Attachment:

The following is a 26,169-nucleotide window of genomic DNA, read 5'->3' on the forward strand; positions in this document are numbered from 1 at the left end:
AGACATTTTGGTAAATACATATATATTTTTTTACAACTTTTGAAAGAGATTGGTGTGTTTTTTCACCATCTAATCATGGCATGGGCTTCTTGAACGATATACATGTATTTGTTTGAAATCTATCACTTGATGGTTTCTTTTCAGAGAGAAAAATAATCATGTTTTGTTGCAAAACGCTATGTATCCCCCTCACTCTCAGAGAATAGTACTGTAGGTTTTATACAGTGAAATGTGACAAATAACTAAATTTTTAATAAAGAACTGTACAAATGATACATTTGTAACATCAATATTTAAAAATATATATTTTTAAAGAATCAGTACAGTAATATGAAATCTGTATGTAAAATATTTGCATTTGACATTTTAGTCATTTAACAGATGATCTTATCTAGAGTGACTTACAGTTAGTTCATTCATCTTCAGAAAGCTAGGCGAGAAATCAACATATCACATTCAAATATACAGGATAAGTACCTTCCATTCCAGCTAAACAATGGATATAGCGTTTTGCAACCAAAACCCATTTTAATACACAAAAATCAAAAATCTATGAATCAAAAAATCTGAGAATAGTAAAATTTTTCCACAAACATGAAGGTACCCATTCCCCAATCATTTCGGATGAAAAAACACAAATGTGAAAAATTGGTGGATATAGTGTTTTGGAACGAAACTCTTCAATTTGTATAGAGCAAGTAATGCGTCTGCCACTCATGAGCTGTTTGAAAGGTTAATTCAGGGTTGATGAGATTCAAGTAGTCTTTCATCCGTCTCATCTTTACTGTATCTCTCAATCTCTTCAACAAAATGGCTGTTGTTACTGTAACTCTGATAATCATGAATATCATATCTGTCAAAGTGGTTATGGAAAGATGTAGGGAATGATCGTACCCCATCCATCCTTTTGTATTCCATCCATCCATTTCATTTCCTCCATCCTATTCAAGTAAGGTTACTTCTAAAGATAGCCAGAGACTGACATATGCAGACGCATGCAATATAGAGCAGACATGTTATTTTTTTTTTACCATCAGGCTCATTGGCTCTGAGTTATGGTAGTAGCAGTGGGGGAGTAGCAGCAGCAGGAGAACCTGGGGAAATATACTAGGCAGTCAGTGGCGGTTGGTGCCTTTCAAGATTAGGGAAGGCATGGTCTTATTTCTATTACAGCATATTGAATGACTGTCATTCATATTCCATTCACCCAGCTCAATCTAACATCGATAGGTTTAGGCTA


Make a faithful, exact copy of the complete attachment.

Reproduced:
The following is a 26,169-nucleotide window of genomic DNA, read 5'->3' on the forward strand; positions in this document are numbered from 1 at the left end:
AGACATTTTGGTAAATACATATATATTTTTTTACAACTTTTGAAAGAGATTGGTGTGTTTTTTCACCATCTAATCATGGCATGGGCTTCTTGAACGATATACATGTATTTGTTTGAAATCTATCACTTGATGGTTTCTTTTCAGAGAGAAAAATAATCATGTTTTGTTGCAAAACGCTATGTATCCCCCTCACTCTCAGAGAATAGTACTGTAGGTTTTATACAGTGAAATGTGACAAATAACTAAATTTTTAATAAAGAACTGTACAAATGATACATTTGTAACATCAATATTTAAAAATATATATTTTTAAAGAATCAGTACAGTAATATGAAATCTGTATGTAAAATATTTGCATTTGACATTTTAGTCATTTAACAGATGATCTTATCTAGAGTGACTTACAGTTAGTTCATTCATCTTCAGAAAGCTAGGCGAGAAATCAACATATCACATTCAAATATACAGGATAAGTACCTTCCATTCCAGCTAAACAATGGATATAGCGTTTTGCAACCAAAACCCATTTTAATACACAAAAATCAAAAATCTATGAATCAAAAAATCTGAGAATAGTAAAATTTTTCCACAAACATGAAGGTACCCATTCCCCAATCATTTCGGATGAAAAAACACAAATGTGAAAAATTGGTGGATATAGTGTTTTGGAACGAAACTCTTCAATTTGTATAGAGCAAGTAATGCGTCTGCCACTCATGAGCTGTTTGAAAGGTTAATTCAGGGTTGATGAGATTCAAGTAGTCTTTCATCCGTCTCATCTTTACTGTATCTCTCAATCTCTTCAACAAAATGGCTGTTGTTACTGTAACTCTGATAATCATGAATATCATATCTGTCAAAGTGGTTATGGAAAGATGTAGGGAATGATCGTACCCCATCCATCCTTTTGTATTCCATCCATCCATTTCATTTCCTCCATCCTATTCAAGTAAGGTTACTTCTAAAGATAGCCAGAGACTGACATATGCAGACGCATGCAATATAGAGCAGACATGTTATTTTTTTTTTACCATCAGGCTCATTGGCTCTGAGTTATGGTAGTAGCAGTGGGGGAGTAGCAGCAGCAGGAGAACCTGGGGAAATATACTAGGCAGTCAGTGGCGGTTGGTGCCTTTCAAGATTAGGGAAGGCATGGTCTTATTTCTATTACAGCATATTGAATGACTGTCATTCATATTCCATTCACCCAGCTCAATCTAACATCGATAGGTTTAGGCTA